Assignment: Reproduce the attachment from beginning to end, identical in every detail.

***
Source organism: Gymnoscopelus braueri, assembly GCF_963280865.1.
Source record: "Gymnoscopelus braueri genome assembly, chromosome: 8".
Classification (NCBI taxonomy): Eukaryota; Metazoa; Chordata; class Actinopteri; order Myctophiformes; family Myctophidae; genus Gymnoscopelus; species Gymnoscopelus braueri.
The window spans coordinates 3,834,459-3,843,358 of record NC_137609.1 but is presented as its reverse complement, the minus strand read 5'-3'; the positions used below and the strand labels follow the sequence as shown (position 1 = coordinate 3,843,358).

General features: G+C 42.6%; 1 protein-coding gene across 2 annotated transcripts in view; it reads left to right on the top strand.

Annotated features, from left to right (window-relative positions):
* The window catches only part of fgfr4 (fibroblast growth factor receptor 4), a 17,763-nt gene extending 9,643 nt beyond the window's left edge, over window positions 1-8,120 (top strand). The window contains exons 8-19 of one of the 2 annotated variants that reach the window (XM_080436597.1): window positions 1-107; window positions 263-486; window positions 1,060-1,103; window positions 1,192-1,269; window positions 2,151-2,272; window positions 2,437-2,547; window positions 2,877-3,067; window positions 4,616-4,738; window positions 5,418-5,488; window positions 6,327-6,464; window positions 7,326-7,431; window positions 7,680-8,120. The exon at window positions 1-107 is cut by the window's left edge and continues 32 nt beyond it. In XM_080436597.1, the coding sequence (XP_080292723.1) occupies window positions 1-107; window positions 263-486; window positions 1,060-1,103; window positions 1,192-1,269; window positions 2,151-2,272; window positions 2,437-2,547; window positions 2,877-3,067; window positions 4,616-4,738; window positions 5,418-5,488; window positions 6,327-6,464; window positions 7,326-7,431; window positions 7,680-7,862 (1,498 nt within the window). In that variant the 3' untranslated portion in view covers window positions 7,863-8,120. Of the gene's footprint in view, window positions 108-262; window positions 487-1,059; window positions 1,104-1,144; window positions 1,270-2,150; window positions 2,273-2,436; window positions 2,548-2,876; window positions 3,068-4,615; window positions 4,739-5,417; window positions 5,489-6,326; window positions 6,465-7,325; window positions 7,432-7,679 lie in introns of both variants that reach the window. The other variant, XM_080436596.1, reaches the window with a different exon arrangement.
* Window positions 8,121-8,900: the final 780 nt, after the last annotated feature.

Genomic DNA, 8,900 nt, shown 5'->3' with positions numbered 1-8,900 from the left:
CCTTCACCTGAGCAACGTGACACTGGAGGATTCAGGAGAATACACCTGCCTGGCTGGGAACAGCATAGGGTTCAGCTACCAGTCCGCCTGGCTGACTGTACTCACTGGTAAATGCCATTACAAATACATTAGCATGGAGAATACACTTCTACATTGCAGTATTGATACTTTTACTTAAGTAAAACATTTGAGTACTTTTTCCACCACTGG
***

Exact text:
Source organism: Gymnoscopelus braueri, assembly GCF_963280865.1.
Source record: "Gymnoscopelus braueri genome assembly, chromosome: 8".
Classification (NCBI taxonomy): Eukaryota; Metazoa; Chordata; class Actinopteri; order Myctophiformes; family Myctophidae; genus Gymnoscopelus; species Gymnoscopelus braueri.
The window spans coordinates 3,834,459-3,843,358 of record NC_137609.1 but is presented as its reverse complement, the minus strand read 5'-3'; the positions used below and the strand labels follow the sequence as shown (position 1 = coordinate 3,843,358).

General features: G+C 42.6%; 1 protein-coding gene across 2 annotated transcripts in view; it reads left to right on the top strand.

Annotated features, from left to right (window-relative positions):
* The window catches only part of fgfr4 (fibroblast growth factor receptor 4), a 17,763-nt gene extending 9,643 nt beyond the window's left edge, over window positions 1-8,120 (top strand). The window contains exons 8-19 of one of the 2 annotated variants that reach the window (XM_080436597.1): window positions 1-107; window positions 263-486; window positions 1,060-1,103; window positions 1,192-1,269; window positions 2,151-2,272; window positions 2,437-2,547; window positions 2,877-3,067; window positions 4,616-4,738; window positions 5,418-5,488; window positions 6,327-6,464; window positions 7,326-7,431; window positions 7,680-8,120. The exon at window positions 1-107 is cut by the window's left edge and continues 32 nt beyond it. In XM_080436597.1, the coding sequence (XP_080292723.1) occupies window positions 1-107; window positions 263-486; window positions 1,060-1,103; window positions 1,192-1,269; window positions 2,151-2,272; window positions 2,437-2,547; window positions 2,877-3,067; window positions 4,616-4,738; window positions 5,418-5,488; window positions 6,327-6,464; window positions 7,326-7,431; window positions 7,680-7,862 (1,498 nt within the window). In that variant the 3' untranslated portion in view covers window positions 7,863-8,120. Of the gene's footprint in view, window positions 108-262; window positions 487-1,059; window positions 1,104-1,144; window positions 1,270-2,150; window positions 2,273-2,436; window positions 2,548-2,876; window positions 3,068-4,615; window positions 4,739-5,417; window positions 5,489-6,326; window positions 6,465-7,325; window positions 7,432-7,679 lie in introns of both variants that reach the window. The other variant, XM_080436596.1, reaches the window with a different exon arrangement.
* Window positions 8,121-8,900: the final 780 nt, after the last annotated feature.

Genomic DNA, 8,900 nt, shown 5'->3' with positions numbered 1-8,900 from the left:
CCTTCACCTGAGCAACGTGACACTGGAGGATTCAGGAGAATACACCTGCCTGGCTGGGAACAGCATAGGGTTCAGCTACCAGTCCGCCTGGCTGACTGTACTCACTGGTAAATGCCATTACAAATACATTAGCATGGAGAATACACTTCTACATTGCAGTATTGATACTTTTACTTAAGTAAAACATTTGAGTACTTTTTCCACCACTGG